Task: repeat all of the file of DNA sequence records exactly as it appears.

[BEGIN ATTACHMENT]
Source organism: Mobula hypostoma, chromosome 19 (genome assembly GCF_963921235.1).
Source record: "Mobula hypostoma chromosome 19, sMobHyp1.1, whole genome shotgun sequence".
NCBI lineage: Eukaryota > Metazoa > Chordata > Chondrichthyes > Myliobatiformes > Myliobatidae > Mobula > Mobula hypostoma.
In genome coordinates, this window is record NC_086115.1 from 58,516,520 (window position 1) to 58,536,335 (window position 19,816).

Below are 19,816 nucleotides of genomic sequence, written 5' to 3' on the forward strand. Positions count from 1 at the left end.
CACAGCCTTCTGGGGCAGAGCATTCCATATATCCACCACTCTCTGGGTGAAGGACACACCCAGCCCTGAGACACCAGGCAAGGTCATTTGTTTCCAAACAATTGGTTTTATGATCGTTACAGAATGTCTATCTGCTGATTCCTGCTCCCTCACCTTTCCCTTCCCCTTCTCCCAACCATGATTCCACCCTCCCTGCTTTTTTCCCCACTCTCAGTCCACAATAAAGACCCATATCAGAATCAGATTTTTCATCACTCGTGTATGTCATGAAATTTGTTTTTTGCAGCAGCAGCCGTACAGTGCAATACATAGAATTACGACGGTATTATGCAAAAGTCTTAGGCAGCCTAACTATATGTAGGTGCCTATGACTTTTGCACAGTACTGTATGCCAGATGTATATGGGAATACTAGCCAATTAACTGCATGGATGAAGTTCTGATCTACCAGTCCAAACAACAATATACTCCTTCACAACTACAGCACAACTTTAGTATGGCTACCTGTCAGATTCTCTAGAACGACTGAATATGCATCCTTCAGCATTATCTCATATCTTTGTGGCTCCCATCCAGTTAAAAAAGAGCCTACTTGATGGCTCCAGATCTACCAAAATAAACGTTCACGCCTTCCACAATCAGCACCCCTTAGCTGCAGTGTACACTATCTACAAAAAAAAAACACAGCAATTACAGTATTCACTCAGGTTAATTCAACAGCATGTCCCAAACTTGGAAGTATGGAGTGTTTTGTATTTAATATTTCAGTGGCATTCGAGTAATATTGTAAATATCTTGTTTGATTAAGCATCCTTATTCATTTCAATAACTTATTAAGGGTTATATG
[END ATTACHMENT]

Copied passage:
Source organism: Mobula hypostoma, chromosome 19 (genome assembly GCF_963921235.1).
Source record: "Mobula hypostoma chromosome 19, sMobHyp1.1, whole genome shotgun sequence".
NCBI lineage: Eukaryota > Metazoa > Chordata > Chondrichthyes > Myliobatiformes > Myliobatidae > Mobula > Mobula hypostoma.
In genome coordinates, this window is record NC_086115.1 from 58,516,520 (window position 1) to 58,536,335 (window position 19,816).

Below are 19,816 nucleotides of genomic sequence, written 5' to 3' on the forward strand. Positions count from 1 at the left end.
CACAGCCTTCTGGGGCAGAGCATTCCATATATCCACCACTCTCTGGGTGAAGGACACACCCAGCCCTGAGACACCAGGCAAGGTCATTTGTTTCCAAACAATTGGTTTTATGATCGTTACAGAATGTCTATCTGCTGATTCCTGCTCCCTCACCTTTCCCTTCCCCTTCTCCCAACCATGATTCCACCCTCCCTGCTTTTTTCCCCACTCTCAGTCCACAATAAAGACCCATATCAGAATCAGATTTTTCATCACTCGTGTATGTCATGAAATTTGTTTTTTGCAGCAGCAGCCGTACAGTGCAATACATAGAATTACGACGGTATTATGCAAAAGTCTTAGGCAGCCTAACTATATGTAGGTGCCTATGACTTTTGCACAGTACTGTATGCCAGATGTATATGGGAATACTAGCCAATTAACTGCATGGATGAAGTTCTGATCTACCAGTCCAAACAACAATATACTCCTTCACAACTACAGCACAACTTTAGTATGGCTACCTGTCAGATTCTCTAGAACGACTGAATATGCATCCTTCAGCATTATCTCATATCTTTGTGGCTCCCATCCAGTTAAAAAAGAGCCTACTTGATGGCTCCAGATCTACCAAAATAAACGTTCACGCCTTCCACAATCAGCACCCCTTAGCTGCAGTGTACACTATCTACAAAAAAAAAACACAGCAATTACAGTATTCACTCAGGTTAATTCAACAGCATGTCCCAAACTTGGAAGTATGGAGTGTTTTGTATTTAATATTTCAGTGGCATTCGAGTAATATTGTAAATATCTTGTTTGATTAAGCATCCTTATTCATTTCAATAACTTATTAAGGGTTATATG